Cold weather calls for a hot drink. If you were traveling through Colonial New England, chances are the drink of choice is Rum Flip, which is quite a treat to see prepared with vigorous mixing and a final heating using a long metal rod known as a loggerhead or in the south a mulling iron.

Flip was a common hot cocktail made chiefly with hot beer, rum, eggs or cream, and molasses. The tavernkeeper would combine ingredients in a pair sturdy tankards, pouring the concoction from one tankard to the next until it was completely mixed and homogenized, then plunge a red-hot iron rod into the liquid, producing much hissing and frothing. It was quite a show and the drink was sweet, toasty, and warm.

The loggerhead (often several of them) was kept directly in the fire and heated until it was red hot.  Plunging the loggerhead into a flip briefly brought the mixture to a boil.  As soon as the hot metal enters the liquid, it hisses and pops. It also caramelizes the sugars, giving the drink a rich caramel flavor.  Fear not the hot beer cooks the egg long before the loggerhead in introduced.

Loggerheads were so ubiquitous in England that British people used the term as an insult, suggesting their target had a piece of iron for a head. They also coined the expression “at loggerheads” to mean “at odds” with another person, which later came to imply a disagreement that escalated into physical violence.  The term “to be at loggerheads,” meaning to quarrel, has something to do with fighting with the metal rods.

The tool, however, was far from trivial or unimportant.  On ships, loggerheads were used to melt pitch which was used to caulk seams making the ship’s hull watertight; surgeons and barbers used loggerheads to cauterize wounds, stemming bleeding and even sterilizing the wound somewhat; and, of course; barmen used the tool to heat drinks.

How to Make a Flip

Flip recipes are flexible: white or dark rum, different beers, add an egg or cream or don’t. This recipe is a good but it’s more of a suggestion.  Every tavern had at least one flip recipe that was totally unique to that establishment.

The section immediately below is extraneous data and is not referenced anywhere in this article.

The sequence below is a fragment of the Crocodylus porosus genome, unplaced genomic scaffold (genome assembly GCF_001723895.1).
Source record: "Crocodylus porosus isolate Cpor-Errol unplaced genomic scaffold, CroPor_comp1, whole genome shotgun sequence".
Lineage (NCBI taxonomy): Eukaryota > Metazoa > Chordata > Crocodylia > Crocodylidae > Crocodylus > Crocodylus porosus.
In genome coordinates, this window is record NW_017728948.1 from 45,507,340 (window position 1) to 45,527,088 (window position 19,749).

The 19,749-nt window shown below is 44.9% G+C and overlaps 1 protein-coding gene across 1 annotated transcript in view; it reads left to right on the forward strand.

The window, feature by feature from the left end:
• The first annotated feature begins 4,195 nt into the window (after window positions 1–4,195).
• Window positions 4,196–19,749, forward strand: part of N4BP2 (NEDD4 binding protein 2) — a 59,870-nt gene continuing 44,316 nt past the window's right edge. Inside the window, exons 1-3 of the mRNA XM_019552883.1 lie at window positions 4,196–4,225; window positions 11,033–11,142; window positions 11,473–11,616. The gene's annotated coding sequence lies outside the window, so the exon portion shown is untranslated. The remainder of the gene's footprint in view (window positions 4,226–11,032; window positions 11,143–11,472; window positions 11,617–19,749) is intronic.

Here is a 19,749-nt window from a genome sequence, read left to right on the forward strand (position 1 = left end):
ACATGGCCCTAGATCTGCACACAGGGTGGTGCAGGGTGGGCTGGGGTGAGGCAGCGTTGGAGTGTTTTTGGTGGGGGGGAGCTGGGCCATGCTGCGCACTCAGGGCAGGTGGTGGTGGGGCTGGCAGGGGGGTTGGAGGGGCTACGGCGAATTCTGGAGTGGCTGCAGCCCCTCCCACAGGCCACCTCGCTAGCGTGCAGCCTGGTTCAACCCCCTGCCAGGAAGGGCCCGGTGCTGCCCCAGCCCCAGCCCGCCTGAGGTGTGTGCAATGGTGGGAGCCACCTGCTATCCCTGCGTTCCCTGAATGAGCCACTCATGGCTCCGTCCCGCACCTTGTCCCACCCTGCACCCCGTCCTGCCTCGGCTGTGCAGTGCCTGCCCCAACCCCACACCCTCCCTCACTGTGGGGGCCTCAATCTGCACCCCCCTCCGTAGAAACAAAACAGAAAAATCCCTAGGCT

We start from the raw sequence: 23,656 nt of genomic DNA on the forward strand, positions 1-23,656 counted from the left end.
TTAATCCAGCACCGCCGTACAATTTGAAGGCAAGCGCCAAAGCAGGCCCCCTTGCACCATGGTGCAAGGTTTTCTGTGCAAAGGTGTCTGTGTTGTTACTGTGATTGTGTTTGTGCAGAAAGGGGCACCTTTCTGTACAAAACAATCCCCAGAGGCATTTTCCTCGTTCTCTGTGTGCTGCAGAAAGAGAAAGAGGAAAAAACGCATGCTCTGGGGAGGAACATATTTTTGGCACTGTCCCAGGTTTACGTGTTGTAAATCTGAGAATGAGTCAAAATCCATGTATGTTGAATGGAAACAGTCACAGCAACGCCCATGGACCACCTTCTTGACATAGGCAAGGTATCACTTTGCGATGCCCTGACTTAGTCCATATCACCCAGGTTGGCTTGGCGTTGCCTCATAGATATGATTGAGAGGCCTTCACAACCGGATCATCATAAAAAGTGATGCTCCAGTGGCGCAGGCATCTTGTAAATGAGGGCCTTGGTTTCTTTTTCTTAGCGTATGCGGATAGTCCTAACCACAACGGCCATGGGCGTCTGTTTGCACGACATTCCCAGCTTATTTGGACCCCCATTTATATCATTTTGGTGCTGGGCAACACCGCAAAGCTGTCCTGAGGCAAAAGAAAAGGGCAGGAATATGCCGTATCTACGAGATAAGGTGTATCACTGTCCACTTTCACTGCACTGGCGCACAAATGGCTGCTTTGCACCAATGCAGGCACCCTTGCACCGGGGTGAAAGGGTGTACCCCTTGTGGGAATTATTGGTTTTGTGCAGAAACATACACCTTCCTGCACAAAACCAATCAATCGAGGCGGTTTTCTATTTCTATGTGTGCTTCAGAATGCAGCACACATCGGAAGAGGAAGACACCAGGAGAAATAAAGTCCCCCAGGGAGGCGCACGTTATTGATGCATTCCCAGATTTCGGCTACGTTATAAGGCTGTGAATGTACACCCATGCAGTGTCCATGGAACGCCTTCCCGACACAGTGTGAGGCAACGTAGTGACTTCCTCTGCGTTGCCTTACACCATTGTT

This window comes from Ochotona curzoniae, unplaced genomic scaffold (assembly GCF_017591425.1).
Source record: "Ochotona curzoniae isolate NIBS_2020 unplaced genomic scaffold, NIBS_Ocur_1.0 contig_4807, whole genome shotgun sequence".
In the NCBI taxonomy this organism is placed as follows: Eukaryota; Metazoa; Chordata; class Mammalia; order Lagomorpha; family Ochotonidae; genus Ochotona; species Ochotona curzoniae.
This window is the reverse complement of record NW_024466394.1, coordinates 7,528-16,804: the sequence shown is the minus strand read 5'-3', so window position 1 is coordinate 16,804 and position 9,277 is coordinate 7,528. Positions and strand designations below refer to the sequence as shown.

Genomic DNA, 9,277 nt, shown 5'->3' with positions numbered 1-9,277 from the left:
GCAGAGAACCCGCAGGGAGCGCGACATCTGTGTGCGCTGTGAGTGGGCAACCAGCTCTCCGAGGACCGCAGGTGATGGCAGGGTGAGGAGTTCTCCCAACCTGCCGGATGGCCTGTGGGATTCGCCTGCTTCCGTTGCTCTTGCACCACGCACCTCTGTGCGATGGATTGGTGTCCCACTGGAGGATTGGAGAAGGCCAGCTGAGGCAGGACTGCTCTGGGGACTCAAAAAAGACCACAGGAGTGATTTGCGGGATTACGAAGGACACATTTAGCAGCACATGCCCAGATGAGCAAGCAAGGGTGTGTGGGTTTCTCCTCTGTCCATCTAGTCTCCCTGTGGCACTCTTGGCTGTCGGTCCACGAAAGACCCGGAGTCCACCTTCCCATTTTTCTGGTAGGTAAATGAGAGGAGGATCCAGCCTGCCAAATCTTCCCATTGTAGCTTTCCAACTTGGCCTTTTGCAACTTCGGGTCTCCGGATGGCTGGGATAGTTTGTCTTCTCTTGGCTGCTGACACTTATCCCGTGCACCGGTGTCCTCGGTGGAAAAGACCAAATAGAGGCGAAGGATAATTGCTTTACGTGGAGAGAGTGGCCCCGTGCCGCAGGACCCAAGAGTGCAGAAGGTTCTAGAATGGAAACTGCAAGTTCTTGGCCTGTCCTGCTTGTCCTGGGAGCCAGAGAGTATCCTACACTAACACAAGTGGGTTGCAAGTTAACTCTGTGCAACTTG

• 1 pint of not-too-sweet dark beer, stout or porter, heated to “steaming”
  • 1 small egg, beaten util smooth (or substitute ¼ gil heavy cream)
  • ½ gil (~2 oz) rum or killdevil
  • 2 tablespoons of molasses or brown sugar
  • Garnish with grated nutmeg

Place the bulbous end of a loggerhead in the hot coals of a fire, until it glows faint red. Combine beer, rum, egg and molasses in a large glass or tankard.  Vigorously pour the mixture back and forth between two similar glasses or tankards until smooth and homogenous. Decant into a heat-resistant tankard pitcher large enough for double the amount of liquid, since the drink will froth. Remove the loggerhead from the fire and plunge it into the tankard while constantly stirring until a thick foam has formed. Add a dash of nutmeg and serve immediately in a mug.

Published by Michael Carver

My goal is to bring history alive through interactive portrayal of ordinary American life in the late 18th Century (1750—1799) My persona are: Journeyman Brewer; Cordwainer (leather tradesman but not cobbler), Statesman and Orator; Chandler (candle and soap maker); Gentleman Scientist; and, Soldier in either the British Regular Army, the Centennial Army, or one of the various Militia. Let me help you experience history 1st hand!

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